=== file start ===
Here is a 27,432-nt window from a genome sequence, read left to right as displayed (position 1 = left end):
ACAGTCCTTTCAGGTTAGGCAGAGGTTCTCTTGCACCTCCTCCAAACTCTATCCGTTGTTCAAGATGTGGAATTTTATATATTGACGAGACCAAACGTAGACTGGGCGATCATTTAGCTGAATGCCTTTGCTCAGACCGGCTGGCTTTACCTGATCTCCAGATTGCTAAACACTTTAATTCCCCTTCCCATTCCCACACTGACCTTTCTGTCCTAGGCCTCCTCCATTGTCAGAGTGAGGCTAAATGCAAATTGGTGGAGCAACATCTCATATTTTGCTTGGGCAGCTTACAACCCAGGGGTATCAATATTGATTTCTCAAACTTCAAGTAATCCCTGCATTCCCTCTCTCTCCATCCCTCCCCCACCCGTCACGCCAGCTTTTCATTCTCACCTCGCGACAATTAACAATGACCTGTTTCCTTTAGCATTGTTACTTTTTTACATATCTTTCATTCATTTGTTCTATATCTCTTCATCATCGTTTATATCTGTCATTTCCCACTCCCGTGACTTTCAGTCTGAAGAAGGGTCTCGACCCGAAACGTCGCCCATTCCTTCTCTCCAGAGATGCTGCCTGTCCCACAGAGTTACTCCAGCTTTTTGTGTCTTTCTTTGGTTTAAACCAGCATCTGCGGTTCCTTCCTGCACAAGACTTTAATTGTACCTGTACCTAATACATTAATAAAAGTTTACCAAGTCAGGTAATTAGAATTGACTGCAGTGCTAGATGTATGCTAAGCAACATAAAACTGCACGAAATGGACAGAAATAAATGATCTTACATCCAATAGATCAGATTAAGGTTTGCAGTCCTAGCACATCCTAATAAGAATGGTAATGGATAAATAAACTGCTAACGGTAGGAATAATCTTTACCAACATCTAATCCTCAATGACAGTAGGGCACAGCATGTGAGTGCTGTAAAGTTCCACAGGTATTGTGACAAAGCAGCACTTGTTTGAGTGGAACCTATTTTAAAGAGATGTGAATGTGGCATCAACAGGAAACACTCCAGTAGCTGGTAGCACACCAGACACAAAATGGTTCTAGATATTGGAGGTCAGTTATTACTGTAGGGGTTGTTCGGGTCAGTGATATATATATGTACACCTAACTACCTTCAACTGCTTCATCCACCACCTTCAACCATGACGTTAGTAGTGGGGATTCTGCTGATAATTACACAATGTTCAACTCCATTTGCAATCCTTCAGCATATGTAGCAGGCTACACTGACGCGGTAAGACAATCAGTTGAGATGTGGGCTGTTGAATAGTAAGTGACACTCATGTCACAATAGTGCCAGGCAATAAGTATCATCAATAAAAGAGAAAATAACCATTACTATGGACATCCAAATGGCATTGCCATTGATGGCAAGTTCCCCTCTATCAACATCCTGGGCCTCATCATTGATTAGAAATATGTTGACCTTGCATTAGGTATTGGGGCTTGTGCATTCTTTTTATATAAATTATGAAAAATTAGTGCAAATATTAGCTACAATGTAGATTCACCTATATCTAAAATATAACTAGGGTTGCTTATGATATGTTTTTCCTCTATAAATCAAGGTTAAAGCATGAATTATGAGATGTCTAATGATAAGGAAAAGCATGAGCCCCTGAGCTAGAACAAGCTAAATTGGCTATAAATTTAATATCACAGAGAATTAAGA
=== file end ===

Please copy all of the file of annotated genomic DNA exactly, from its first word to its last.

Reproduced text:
Here is a 27,432-nt window from a genome sequence, read left to right as displayed (position 1 = left end):
ACAGTCCTTTCAGGTTAGGCAGAGGTTCTCTTGCACCTCCTCCAAACTCTATCCGTTGTTCAAGATGTGGAATTTTATATATTGACGAGACCAAACGTAGACTGGGCGATCATTTAGCTGAATGCCTTTGCTCAGACCGGCTGGCTTTACCTGATCTCCAGATTGCTAAACACTTTAATTCCCCTTCCCATTCCCACACTGACCTTTCTGTCCTAGGCCTCCTCCATTGTCAGAGTGAGGCTAAATGCAAATTGGTGGAGCAACATCTCATATTTTGCTTGGGCAGCTTACAACCCAGGGGTATCAATATTGATTTCTCAAACTTCAAGTAATCCCTGCATTCCCTCTCTCTCCATCCCTCCCCCACCCGTCACGCCAGCTTTTCATTCTCACCTCGCGACAATTAACAATGACCTGTTTCCTTTAGCATTGTTACTTTTTTACATATCTTTCATTCATTTGTTCTATATCTCTTCATCATCGTTTATATCTGTCATTTCCCACTCCCGTGACTTTCAGTCTGAAGAAGGGTCTCGACCCGAAACGTCGCCCATTCCTTCTCTCCAGAGATGCTGCCTGTCCCACAGAGTTACTCCAGCTTTTTGTGTCTTTCTTTGGTTTAAACCAGCATCTGCGGTTCCTTCCTGCACAAGACTTTAATTGTACCTGTACCTAATACATTAATAAAAGTTTACCAAGTCAGGTAATTAGAATTGACTGCAGTGCTAGATGTATGCTAAGCAACATAAAACTGCACGAAATGGACAGAAATAAATGATCTTACATCCAATAGATCAGATTAAGGTTTGCAGTCCTAGCACATCCTAATAAGAATGGTAATGGATAAATAAACTGCTAACGGTAGGAATAATCTTTACCAACATCTAATCCTCAATGACAGTAGGGCACAGCATGTGAGTGCTGTAAAGTTCCACAGGTATTGTGACAAAGCAGCACTTGTTTGAGTGGAACCTATTTTAAAGAGATGTGAATGTGGCATCAACAGGAAACACTCCAGTAGCTGGTAGCACACCAGACACAAAATGGTTCTAGATATTGGAGGTCAGTTATTACTGTAGGGGTTGTTCGGGTCAGTGATATATATATGTACACCTAACTACCTTCAACTGCTTCATCCACCACCTTCAACCATGACGTTAGTAGTGGGGATTCTGCTGATAATTACACAATGTTCAACTCCATTTGCAATCCTTCAGCATATGTAGCAGGCTACACTGACGCGGTAAGACAATCAGTTGAGATGTGGGCTGTTGAATAGTAAGTGACACTCATGTCACAATAGTGCCAGGCAATAAGTATCATCAATAAAAGAGAAAATAACCATTACTATGGACATCCAAATGGCATTGCCATTGATGGCAAGTTCCCCTCTATCAACATCCTGGGCCTCATCATTGATTAGAAATATGTTGACCTTGCATTAGGTATTGGGGCTTGTGCATTCTTTTTATATAAATTATGAAAAATTAGTGCAAATATTAGCTACAATGTAGATTCACCTATATCTAAAATATAACTAGGGTTGCTTATGATATGTTTTTCCTCTATAAATCAAGGTTAAAGCATGAATTATGAGATGTCTAATGATAAGGAAAAGCATGAGCCCCTGAGCTAGAACAAGCTAAATTGGCTATAAATTTAATATCACAGAGAATTAAGA